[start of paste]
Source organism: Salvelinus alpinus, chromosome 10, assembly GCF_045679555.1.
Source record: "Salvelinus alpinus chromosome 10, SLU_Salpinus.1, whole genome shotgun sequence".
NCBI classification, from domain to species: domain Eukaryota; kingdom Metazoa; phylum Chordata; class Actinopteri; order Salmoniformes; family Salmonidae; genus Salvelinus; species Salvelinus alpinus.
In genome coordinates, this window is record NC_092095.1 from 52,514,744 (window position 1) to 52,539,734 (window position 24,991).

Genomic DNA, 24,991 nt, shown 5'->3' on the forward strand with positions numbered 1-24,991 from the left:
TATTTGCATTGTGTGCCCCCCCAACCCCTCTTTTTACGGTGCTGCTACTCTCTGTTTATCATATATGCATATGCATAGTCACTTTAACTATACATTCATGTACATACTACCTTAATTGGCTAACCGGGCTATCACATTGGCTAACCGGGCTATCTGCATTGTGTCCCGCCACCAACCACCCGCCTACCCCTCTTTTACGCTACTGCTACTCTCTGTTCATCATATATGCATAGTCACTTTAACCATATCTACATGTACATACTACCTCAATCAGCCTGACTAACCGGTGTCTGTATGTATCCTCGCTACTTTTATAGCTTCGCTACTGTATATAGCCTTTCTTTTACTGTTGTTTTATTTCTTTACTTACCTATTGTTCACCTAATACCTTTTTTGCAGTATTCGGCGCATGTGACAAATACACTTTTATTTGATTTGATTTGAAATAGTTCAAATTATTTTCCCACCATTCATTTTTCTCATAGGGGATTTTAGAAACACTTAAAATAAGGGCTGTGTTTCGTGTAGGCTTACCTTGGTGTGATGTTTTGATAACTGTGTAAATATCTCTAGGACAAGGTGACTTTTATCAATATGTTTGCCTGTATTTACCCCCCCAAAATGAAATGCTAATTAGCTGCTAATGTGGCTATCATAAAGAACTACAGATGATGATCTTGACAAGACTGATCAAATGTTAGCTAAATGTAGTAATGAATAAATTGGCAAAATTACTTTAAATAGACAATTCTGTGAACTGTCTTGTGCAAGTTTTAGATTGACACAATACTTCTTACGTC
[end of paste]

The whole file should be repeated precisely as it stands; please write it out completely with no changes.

Source organism: Salvelinus alpinus, chromosome 10, assembly GCF_045679555.1.
Source record: "Salvelinus alpinus chromosome 10, SLU_Salpinus.1, whole genome shotgun sequence".
NCBI classification, from domain to species: domain Eukaryota; kingdom Metazoa; phylum Chordata; class Actinopteri; order Salmoniformes; family Salmonidae; genus Salvelinus; species Salvelinus alpinus.
In genome coordinates, this window is record NC_092095.1 from 52,514,744 (window position 1) to 52,539,734 (window position 24,991).

Genomic DNA, 24,991 nt, shown 5'->3' on the forward strand with positions numbered 1-24,991 from the left:
TATTTGCATTGTGTGCCCCCCCAACCCCTCTTTTTACGGTGCTGCTACTCTCTGTTTATCATATATGCATATGCATAGTCACTTTAACTATACATTCATGTACATACTACCTTAATTGGCTAACCGGGCTATCACATTGGCTAACCGGGCTATCTGCATTGTGTCCCGCCACCAACCACCCGCCTACCCCTCTTTTACGCTACTGCTACTCTCTGTTCATCATATATGCATAGTCACTTTAACCATATCTACATGTACATACTACCTCAATCAGCCTGACTAACCGGTGTCTGTATGTATCCTCGCTACTTTTATAGCTTCGCTACTGTATATAGCCTTTCTTTTACTGTTGTTTTATTTCTTTACTTACCTATTGTTCACCTAATACCTTTTTTGCAGTATTCGGCGCATGTGACAAATACACTTTTATTTGATTTGATTTGAAATAGTTCAAATTATTTTCCCACCATTCATTTTTCTCATAGGGGATTTTAGAAACACTTAAAATAAGGGCTGTGTTTCGTGTAGGCTTACCTTGGTGTGATGTTTTGATAACTGTGTAAATATCTCTAGGACAAGGTGACTTTTATCAATATGTTTGCCTGTATTTACCCCCCCAAAATGAAATGCTAATTAGCTGCTAATGTGGCTATCATAAAGAACTACAGATGATGATCTTGACAAGACTGATCAAATGTTAGCTAAATGTAGTAATGAATAAATTGGCAAAATTACTTTAAATAGACAATTCTGTGAACTGTCTTGTGCAAGTTTTAGATTGACACAATACTTCTTACGTC